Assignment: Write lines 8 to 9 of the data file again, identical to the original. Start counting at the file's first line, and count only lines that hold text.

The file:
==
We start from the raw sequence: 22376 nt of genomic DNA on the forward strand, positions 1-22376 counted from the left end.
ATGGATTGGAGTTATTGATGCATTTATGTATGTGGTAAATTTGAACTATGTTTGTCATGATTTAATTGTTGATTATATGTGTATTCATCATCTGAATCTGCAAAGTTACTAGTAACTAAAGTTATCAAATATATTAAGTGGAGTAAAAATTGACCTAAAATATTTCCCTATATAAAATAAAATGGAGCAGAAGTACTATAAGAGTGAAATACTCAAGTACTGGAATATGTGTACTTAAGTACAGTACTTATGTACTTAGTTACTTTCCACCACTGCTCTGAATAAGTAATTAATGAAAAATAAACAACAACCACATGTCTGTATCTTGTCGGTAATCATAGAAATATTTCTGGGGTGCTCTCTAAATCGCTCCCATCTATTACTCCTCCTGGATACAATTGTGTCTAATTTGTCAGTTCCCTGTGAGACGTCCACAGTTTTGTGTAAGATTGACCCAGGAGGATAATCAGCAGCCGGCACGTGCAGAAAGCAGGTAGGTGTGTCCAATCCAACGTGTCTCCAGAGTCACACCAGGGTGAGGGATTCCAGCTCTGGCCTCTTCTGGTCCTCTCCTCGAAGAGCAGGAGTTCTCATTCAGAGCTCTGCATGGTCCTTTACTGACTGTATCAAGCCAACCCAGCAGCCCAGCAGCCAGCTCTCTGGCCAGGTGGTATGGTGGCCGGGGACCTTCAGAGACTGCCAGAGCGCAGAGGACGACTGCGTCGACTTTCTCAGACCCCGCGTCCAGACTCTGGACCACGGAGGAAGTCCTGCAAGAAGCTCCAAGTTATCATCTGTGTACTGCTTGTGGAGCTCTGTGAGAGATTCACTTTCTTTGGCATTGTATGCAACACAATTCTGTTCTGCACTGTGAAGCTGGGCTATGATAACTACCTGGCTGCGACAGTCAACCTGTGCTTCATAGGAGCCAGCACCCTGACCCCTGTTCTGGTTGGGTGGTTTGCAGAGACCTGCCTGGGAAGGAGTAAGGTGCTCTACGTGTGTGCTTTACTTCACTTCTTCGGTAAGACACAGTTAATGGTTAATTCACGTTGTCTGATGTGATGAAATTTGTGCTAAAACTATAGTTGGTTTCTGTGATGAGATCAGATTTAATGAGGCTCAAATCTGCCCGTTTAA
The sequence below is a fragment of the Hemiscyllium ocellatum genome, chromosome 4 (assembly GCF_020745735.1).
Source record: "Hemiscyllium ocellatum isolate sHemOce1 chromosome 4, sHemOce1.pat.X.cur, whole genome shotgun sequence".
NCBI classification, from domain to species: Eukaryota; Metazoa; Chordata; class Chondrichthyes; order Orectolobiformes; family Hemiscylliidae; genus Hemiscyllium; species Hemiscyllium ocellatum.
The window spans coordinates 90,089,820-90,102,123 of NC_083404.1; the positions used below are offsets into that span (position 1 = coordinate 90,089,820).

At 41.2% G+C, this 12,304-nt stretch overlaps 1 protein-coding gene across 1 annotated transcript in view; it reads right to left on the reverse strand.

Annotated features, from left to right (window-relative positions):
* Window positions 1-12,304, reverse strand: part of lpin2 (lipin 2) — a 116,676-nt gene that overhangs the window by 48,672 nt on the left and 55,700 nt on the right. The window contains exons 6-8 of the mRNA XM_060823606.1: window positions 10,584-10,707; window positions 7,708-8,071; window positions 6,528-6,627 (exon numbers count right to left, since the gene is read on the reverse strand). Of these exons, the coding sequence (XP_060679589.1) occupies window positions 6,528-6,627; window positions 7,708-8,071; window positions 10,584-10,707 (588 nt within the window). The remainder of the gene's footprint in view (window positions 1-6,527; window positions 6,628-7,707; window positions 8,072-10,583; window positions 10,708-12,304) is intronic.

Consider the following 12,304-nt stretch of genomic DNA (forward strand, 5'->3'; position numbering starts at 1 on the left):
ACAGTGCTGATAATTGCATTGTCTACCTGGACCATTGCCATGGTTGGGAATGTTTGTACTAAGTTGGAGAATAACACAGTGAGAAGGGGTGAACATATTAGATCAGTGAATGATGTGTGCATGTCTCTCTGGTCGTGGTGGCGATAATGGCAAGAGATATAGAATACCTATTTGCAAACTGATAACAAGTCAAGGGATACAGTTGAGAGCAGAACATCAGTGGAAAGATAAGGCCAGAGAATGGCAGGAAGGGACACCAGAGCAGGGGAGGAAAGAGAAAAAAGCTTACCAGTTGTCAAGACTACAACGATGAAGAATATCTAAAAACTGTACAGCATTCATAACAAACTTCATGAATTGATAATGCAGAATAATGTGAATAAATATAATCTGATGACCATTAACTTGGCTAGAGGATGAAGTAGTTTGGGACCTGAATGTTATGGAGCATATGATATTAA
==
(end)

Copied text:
Annotated features, from left to right (window-relative positions):
* Window positions 1-12,304, reverse strand: part of lpin2 (lipin 2) — a 116,676-nt gene that overhangs the window by 48,672 nt on the left and 55,700 nt on the right. The window contains exons 6-8 of the mRNA XM_060823606.1: window positions 10,584-10,707; window positions 7,708-8,071; window positions 6,528-6,627 (exon numbers count right to left, since the gene is read on the reverse strand). Of these exons, the coding sequence (XP_060679589.1) occupies window positions 6,528-6,627; window positions 7,708-8,071; window positions 10,584-10,707 (588 nt within the window). The remainder of the gene's footprint in view (window positions 1-6,527; window positions 6,628-7,707; window positions 8,072-10,583; window positions 10,708-12,304) is intronic.